Doubts about RPKI
Not everyone thinks RPKI is going to work.
"I'm not wildly optimistic about it," says Bill Woodcock, research director for the Packet Clearing House, which offers open source software called the Prefix Sanity Checker that's used by ISPs to check BGP routing filters for errors.
"The theory behind RPKI is that you would do a cryptographic signing of your routing announcements and that other people would build filters to not allow routes that didn't include that cryptographic signature," Woodcock explains. "It's more complicated than our software, and it only works if the person on the other end has done this crypto operation."
Woodcock says network operators are notoriously bad at maintaining current information about their IP addresses and routing prefixes in databases operated by the regional registries. They're also lax about using software such as Prefix Sanity Checker to avoid typographical errors. That's why he thinks it's unlikely that enough ISPs will deploy something as complex as RPKI.
"There's no user demand for this, which is going to make it hard to cram down the throats of network operators," Woodcock adds.
Woodcock says network operators misconfigure routers regularly, and that there's no reason to believe the China Telecom incident is anything other than another mistake.
"This was an embarrassment for the entire world to see," he says. "If it had been malicious, it's very likely it would have taken a very different form. The things to look for in a real attack would be specific individual targets whose traffic was being diverted and a cover-up of that. This was so obvious and blatant."
Craig Labovitz, chief scientist at Arbor Networks, says he can't tell if the China Telecom incident was accidental or malicious. Labovitz studied errors in routing prefixes for his doctoral research 15 years ago.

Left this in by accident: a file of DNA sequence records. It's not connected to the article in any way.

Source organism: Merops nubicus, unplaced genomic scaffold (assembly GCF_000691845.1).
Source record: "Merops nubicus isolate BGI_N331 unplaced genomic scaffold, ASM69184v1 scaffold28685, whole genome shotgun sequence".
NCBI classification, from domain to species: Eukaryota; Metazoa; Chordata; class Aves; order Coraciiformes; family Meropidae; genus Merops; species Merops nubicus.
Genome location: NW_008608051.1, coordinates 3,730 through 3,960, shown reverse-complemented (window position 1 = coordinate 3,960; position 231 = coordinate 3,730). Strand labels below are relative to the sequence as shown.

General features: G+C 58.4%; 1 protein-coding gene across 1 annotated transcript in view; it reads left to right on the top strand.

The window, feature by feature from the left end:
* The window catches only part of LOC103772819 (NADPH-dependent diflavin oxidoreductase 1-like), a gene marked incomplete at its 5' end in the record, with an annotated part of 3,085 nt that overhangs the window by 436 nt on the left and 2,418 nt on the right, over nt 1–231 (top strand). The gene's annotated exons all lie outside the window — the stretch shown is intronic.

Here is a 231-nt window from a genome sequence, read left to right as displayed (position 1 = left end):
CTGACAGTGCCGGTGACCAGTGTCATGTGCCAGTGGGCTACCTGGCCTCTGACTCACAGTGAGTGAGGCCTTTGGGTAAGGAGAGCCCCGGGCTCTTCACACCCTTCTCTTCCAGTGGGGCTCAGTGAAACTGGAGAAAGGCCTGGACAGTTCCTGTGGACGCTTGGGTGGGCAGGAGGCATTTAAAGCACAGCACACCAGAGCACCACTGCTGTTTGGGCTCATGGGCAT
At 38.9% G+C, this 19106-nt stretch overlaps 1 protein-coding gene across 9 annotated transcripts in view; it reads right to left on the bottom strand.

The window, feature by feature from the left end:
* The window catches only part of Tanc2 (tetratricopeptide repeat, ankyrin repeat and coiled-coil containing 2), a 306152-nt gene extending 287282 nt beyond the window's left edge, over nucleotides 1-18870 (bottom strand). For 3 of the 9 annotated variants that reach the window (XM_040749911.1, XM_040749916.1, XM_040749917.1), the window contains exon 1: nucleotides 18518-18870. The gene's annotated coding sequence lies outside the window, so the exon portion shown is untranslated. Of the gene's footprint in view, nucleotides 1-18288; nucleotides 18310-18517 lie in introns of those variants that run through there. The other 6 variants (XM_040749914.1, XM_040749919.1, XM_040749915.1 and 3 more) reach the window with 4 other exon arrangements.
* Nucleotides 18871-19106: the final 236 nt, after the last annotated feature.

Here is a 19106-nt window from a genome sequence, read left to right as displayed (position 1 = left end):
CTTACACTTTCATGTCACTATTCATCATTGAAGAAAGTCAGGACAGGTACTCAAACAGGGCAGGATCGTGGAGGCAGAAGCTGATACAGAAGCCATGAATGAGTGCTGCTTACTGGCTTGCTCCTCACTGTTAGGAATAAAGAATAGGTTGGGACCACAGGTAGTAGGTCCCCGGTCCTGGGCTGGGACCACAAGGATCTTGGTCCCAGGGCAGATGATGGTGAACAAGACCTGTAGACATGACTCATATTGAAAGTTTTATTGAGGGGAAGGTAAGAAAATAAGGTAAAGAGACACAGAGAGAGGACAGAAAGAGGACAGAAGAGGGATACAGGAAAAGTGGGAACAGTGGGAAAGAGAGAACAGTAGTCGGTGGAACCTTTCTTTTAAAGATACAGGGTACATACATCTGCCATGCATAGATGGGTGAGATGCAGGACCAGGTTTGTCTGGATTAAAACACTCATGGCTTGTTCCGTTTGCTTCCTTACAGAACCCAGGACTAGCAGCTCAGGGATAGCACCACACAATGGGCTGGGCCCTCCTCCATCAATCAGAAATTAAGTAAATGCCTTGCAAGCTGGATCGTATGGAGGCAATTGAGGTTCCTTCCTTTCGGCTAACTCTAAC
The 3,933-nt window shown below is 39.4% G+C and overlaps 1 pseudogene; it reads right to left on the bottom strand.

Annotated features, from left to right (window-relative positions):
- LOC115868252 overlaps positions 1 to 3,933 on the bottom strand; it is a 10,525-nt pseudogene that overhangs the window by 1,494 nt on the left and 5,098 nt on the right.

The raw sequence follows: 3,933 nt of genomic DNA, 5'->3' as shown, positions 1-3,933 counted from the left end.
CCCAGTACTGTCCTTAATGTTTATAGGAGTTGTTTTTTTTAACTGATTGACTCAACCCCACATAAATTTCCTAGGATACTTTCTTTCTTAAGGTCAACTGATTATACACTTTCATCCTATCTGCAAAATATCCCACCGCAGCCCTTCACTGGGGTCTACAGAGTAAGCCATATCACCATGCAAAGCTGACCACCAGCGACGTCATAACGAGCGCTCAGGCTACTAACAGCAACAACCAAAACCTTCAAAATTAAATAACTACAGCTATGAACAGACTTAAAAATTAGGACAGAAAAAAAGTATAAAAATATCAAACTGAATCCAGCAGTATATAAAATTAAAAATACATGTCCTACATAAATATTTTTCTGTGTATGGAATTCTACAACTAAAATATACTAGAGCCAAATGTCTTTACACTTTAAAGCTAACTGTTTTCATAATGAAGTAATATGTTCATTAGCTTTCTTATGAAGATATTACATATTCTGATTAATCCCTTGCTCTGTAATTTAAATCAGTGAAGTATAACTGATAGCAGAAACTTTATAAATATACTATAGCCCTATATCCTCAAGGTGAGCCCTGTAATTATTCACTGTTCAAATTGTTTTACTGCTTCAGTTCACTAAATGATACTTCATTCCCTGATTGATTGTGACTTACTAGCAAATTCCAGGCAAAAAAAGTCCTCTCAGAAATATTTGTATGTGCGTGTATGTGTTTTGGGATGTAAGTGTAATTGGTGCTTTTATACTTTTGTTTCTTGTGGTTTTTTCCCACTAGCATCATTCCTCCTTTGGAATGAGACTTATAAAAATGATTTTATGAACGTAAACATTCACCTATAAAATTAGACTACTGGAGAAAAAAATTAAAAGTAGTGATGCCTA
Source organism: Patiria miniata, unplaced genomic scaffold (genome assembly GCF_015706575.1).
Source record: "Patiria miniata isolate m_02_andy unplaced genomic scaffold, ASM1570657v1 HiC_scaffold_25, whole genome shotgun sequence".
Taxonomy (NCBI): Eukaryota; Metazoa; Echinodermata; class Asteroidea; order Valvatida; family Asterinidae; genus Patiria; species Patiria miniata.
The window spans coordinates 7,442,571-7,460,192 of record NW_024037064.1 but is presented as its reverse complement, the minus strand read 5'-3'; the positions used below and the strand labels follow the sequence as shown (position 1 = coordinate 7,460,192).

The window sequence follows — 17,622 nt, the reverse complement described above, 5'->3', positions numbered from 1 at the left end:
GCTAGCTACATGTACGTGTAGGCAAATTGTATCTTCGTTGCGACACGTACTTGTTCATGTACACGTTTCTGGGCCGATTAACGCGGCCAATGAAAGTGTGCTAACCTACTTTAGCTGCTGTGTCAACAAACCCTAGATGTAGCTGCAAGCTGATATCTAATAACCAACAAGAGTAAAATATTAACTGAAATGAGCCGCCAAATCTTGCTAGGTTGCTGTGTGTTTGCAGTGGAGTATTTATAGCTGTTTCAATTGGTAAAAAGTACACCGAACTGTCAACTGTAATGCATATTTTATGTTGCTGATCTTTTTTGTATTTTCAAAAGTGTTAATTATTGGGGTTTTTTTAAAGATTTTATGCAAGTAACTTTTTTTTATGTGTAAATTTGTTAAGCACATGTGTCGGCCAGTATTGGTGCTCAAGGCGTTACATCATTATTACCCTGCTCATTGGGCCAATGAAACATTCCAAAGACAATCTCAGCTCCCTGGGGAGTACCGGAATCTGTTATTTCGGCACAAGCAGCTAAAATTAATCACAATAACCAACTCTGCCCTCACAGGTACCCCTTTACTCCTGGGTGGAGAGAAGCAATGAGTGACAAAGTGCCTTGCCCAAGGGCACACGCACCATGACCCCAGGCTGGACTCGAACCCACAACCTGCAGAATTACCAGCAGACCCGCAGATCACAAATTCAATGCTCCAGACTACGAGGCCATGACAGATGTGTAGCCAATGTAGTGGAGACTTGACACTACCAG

"I just don't know" if China Telecom was being malicious, Labovitz says. "We've seen many errors in the past: errors and fat fingers and incompetence. But at the same time, we've seen malicious use of BGP by spammers."
Labovitz says network operators can take steps such as filtering router announcements to avoid these kinds of traffic hijacking incidents between now and when RPKI is widely deployed.
"There are things that can be done today without any additional spending, without upgrading routers, but they are just not being done," Labovitz says. "A best common practice for ISPs is that you should filter routing announcements from your customers. It's a little bit depressing that after 15 years, we have large sections of the Internet that are not following best common engineering packages."
Labovitz says it may take a more significant routing incident than China Telecom's to prompt deployment of RPKI and BGP security. He points to the example of the Kaminsky threat, which is propelling domain name registries to support new security measures.
DNS security "took an event that was so scary to force action," Labovitz says. "Maybe the growing number of BGP incidents will be enough to drive industry and government consensus to act. I think this is something that we need to fix, and we are on borrowed time."
Read more about wide area network in Network World's Wide Area Network section.
This story, "After Chinese Internet traffic hijack, fix due in January" was originally published by Network World.